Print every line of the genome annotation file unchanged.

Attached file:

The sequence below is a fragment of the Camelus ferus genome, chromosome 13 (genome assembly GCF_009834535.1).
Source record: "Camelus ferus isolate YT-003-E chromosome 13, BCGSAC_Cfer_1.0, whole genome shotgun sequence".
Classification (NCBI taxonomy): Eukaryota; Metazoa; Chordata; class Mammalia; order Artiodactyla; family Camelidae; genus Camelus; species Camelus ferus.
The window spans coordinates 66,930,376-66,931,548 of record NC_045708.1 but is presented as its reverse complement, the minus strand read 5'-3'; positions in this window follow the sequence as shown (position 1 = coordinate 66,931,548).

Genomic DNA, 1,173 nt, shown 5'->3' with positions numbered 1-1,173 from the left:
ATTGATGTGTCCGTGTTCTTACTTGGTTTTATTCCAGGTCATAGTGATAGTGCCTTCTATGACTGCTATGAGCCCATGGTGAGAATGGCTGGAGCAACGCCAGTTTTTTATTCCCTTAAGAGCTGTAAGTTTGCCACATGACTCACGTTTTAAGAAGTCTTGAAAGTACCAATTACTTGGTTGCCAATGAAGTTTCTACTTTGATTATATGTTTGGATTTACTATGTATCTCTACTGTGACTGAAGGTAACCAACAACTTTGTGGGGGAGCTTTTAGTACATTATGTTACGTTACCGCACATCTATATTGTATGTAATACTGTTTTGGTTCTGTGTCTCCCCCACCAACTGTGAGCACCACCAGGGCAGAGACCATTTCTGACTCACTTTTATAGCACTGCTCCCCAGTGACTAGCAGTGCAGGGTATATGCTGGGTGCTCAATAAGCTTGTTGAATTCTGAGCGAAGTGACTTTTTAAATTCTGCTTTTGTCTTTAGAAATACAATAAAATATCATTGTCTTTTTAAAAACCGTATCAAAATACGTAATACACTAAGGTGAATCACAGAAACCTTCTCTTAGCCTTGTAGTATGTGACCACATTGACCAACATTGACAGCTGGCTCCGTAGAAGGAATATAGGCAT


The sequence below is a fragment of the Camelus ferus genome, chromosome 13 (genome assembly GCF_009834535.1).
Source record: "Camelus ferus isolate YT-003-E chromosome 13, BCGSAC_Cfer_1.0, whole genome shotgun sequence".
Classification (NCBI taxonomy): Eukaryota; Metazoa; Chordata; class Mammalia; order Artiodactyla; family Camelidae; genus Camelus; species Camelus ferus.
The window spans coordinates 66,930,376-66,931,548 of record NC_045708.1 but is presented as its reverse complement, the minus strand read 5'-3'; positions in this window follow the sequence as shown (position 1 = coordinate 66,931,548).

Genomic DNA, 1,173 nt, shown 5'->3' with positions numbered 1-1,173 from the left:
ATTGATGTGTCCGTGTTCTTACTTGGTTTTATTCCAGGTCATAGTGATAGTGCCTTCTATGACTGCTATGAGCCCATGGTGAGAATGGCTGGAGCAACGCCAGTTTTTTATTCCCTTAAGAGCTGTAAGTTTGCCACATGACTCACGTTTTAAGAAGTCTTGAAAGTACCAATTACTTGGTTGCCAATGAAGTTTCTACTTTGATTATATGTTTGGATTTACTATGTATCTCTACTGTGACTGAAGGTAACCAACAACTTTGTGGGGGAGCTTTTAGTACATTATGTTACGTTACCGCACATCTATATTGTATGTAATACTGTTTTGGTTCTGTGTCTCCCCCACCAACTGTGAGCACCACCAGGGCAGAGACCATTTCTGACTCACTTTTATAGCACTGCTCCCCAGTGACTAGCAGTGCAGGGTATATGCTGGGTGCTCAATAAGCTTGTTGAATTCTGAGCGAAGTGACTTTTTAAATTCTGCTTTTGTCTTTAGAAATACAATAAAATATCATTGTCTTTTTAAAAACCGTATCAAAATACGTAATACACTAAGGTGAATCACAGAAACCTTCTCTTAGCCTTGTAGTATGTGACCACATTGACCAACATTGACAGCTGGCTCCGTAGAAGGAATATAGGCAT